No. I can’t do both competitive dancing and college, at least not to the extent I wish. It is very much a one or the other path. I can always keep up my dancing skills while at UCLA– practice on my own at the gym, during my spare time– but if I expect to thrive in the competitive circuit with such sparse, intermittent training, then I’m absolutely deluding myself. I know better than anyone what devotion it takes to be great… at anything. If I wish to do well in college, dance will necessarily have to slow down. If I wish to be a competitive dancer, I’d have to lower my expectations for school– pursue an easy major, take fewer classes per quarter, delay my graduation.

Here’s a big dose of reality for you, Belicia: YOU CANNOT DO EVERYTHING. At least not all at once.

I can’t seem to get it through my very thick skull that, sometimes, it doesn’t matter how passionate or determined you are to achieve a goal. There is such a thing as IMPOSSIBILITY.

I am human. I cannot spread myself so thin between a million things. I cannot expect to be exceptional at both dance and school, taking into account the age I started dancing, financial constraints, logistical limitations, just to name a couple.

As Alexander Hamilton himself said, “Ambition is my folly.” I can very much relate to these words. Nothing I do ever seems to be enough for me. I go to school, and I want to double major, earn perfect grades and graduate in four years or less. I dance, and I want to become not necessarily the next world champion– which even I know is impossible at this point– but just a great dancer that people love watching. When I see dancers my age competing and performing, I feel a hunger to share the very floor with them. I’m tired of sitting on the sidelines, wondering when I’ll ever be good enough to compete amongst such talented couples.

I think most people in my situation would have just given up. That’s why so many dancers– dancers who are much, much better than I, and actually have a shot at going professional– quit competitive dancing once they commence college. They know how difficult it is to sustain both school and dance, and it isn’t a battle they are willing to fight.

A part of me wishes I could just renounce my desire to dance competitively– not only dance competitively, but dance well, mind you. Why can’t I just be satisfied with keeping dance as a hobby? I’d learn the skill and release stress and get exercise in the process. I’d focus on my education and resign dance to the “lowly” status of a hobby. I’d slow down my dance progress whilst in college, as I wouldn’t have the financial resources to take consistent lessons, let alone compete. Some degree of regret is inevitable, in making this decision. I have to ask myself, is it regret I can live with?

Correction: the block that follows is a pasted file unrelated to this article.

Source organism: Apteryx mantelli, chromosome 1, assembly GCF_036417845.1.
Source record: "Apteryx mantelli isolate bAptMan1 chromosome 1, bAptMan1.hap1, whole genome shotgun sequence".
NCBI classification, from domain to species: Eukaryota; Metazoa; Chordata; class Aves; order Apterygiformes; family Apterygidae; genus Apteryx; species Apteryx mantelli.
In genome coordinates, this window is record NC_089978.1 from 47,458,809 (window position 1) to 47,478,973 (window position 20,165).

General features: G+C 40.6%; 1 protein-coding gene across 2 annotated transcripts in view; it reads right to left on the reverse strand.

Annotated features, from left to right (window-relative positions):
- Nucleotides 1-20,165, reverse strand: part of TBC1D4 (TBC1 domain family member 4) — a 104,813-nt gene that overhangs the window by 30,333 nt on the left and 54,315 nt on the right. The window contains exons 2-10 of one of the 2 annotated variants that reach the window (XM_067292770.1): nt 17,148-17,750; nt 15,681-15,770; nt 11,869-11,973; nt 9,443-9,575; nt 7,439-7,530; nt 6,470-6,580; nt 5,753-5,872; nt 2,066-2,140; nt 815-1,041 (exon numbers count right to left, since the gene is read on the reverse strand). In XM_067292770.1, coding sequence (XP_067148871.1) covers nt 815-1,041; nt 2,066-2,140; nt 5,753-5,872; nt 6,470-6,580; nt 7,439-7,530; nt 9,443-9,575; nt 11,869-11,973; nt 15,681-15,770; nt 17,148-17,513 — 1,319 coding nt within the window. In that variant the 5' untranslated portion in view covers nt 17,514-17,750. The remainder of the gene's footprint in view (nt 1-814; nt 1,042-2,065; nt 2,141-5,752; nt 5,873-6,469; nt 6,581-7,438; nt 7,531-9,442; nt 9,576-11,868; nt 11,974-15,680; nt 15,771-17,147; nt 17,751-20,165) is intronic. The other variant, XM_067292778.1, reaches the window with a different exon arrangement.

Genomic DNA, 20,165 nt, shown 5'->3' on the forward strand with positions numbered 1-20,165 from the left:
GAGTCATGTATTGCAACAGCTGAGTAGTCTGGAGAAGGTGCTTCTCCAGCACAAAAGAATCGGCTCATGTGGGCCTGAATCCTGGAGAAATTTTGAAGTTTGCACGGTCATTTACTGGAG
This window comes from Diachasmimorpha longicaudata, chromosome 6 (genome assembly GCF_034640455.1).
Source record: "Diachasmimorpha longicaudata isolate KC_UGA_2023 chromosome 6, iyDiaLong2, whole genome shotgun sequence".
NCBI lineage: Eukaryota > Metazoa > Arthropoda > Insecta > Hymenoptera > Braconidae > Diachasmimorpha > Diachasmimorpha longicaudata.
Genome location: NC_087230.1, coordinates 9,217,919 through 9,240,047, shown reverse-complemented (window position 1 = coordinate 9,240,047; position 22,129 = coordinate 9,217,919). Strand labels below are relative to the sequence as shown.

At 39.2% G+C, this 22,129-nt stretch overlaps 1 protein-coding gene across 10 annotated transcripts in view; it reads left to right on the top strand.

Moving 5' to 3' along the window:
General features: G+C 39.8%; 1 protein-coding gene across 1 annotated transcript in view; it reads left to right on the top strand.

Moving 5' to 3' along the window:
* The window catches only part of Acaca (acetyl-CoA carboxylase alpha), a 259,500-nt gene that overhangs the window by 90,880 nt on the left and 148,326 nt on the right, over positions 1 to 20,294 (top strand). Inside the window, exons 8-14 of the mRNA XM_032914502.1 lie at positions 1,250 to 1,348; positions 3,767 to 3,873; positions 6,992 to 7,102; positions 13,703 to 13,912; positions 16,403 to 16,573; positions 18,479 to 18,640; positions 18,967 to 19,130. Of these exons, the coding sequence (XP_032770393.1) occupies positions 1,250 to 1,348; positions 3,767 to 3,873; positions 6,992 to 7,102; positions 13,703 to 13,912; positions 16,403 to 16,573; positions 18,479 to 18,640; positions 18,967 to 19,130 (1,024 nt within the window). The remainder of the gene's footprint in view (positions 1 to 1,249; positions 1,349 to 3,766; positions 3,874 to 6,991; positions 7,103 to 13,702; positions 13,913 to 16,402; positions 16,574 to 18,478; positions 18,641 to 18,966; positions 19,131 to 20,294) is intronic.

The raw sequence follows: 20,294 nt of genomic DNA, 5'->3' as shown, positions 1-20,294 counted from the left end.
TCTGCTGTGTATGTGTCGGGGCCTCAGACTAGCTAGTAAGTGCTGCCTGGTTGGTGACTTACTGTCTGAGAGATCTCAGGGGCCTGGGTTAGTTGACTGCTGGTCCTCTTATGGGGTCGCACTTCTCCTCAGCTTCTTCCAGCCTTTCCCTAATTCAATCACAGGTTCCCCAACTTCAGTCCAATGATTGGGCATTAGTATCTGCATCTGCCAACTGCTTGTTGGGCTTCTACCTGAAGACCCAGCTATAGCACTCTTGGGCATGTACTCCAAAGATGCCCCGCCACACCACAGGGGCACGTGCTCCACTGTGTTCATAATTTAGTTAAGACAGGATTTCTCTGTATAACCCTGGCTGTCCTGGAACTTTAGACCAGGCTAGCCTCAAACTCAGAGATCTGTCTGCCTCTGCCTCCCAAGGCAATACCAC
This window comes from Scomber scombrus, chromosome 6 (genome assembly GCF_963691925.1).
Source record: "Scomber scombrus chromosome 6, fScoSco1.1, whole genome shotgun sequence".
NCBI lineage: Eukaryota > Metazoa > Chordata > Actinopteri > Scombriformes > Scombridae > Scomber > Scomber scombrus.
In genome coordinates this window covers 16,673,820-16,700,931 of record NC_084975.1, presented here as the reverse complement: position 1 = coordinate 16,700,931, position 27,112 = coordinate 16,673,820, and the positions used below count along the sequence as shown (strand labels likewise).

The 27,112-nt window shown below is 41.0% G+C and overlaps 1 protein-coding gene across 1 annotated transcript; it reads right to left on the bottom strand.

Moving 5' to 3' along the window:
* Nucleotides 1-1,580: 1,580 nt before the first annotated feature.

Of course, I could always compete in the future, after college, at a lower level, when I am more financially capable of funding my expensive hobby. I may eventually be able to find a competitive amateur partner! But because of my stupid perfectionism and ambition, I know I wouldn’t settle for dancing at a lower level than that at which I aspire to be. I think of all the amazing young dancers– Nino and Austin; Rickie and Tony; Natasha and Mitchell; Sasha and Tigir– and I long to be able to dance half as well as them one day. The hardest part is when I know I have the potential to do so, given my background as a gymnast and natural, intuitive ability to quickly internalize bodily movement. But I also know what the pursuit of becoming a dancer of that caliber would cost. I’d essentially have to devote my life to the art. Do I want to do that? I’ve already established that I don’t wish to become a professional dancer, having seen and experienced firsthand all the ugliness of the dance world. But even to get my dancing up to the level of the aforementioned dancers takes years and years and years of serious training, not to mention thousands, if not millions, of dollars. Is it a battle I wish to fight? Especially when I have a great thing going at UCLA. Why give that up?

No. Quitting college is not an option, and I now see how ludicrous I was to have even entertained the idea in the first place. Stay in school. Always.

I must learn how to compromise. I must learn the concept of delayed gratification. Can’t I just be a little more patient? Slow down on dance for the next few years, whilst experiencing college to its fullest. Then, once I graduate, revisit the world of competitive dancing, should I choose to.

My problem is this. I want everything, right now. Reality says otherwise.

I’ve always believed I could do the impossible. But the truth is, no one– no matter how gifted, hard-working or determined– can do the impossible, without significant sacrifice. As a former competitive athlete, I should know that the pursuit of greatness is one of the most costly endeavors there is. Sacrifices are inevitable. I had no social life from childhood to high school. No time for anything but gymnastics. No going out with friends, attending birthday parties, joining school clubs, etc. These were the sacrifices–  albeit not very significant sacrifices, but sacrifices nonetheless– I made for my sport. But I was a child, then. Now, as I transition to adulthood, I have a million more responsibilities to juggle. I must start thinking about my long-term future, career and well-being. No longer do I have the luxury of spending 8-hour days at the gym, living and breathing gymnastics. Who’s gonna pay for my dancing now? How will I find time to dance competitively as a full-time student? And the responsibilities will only keep piling on as I grow older.

Life is so hard sometimes. I wish I could just be a child again… Like the children I babysit at the childcare center, whose only worries are poopie diapers and broken crayons.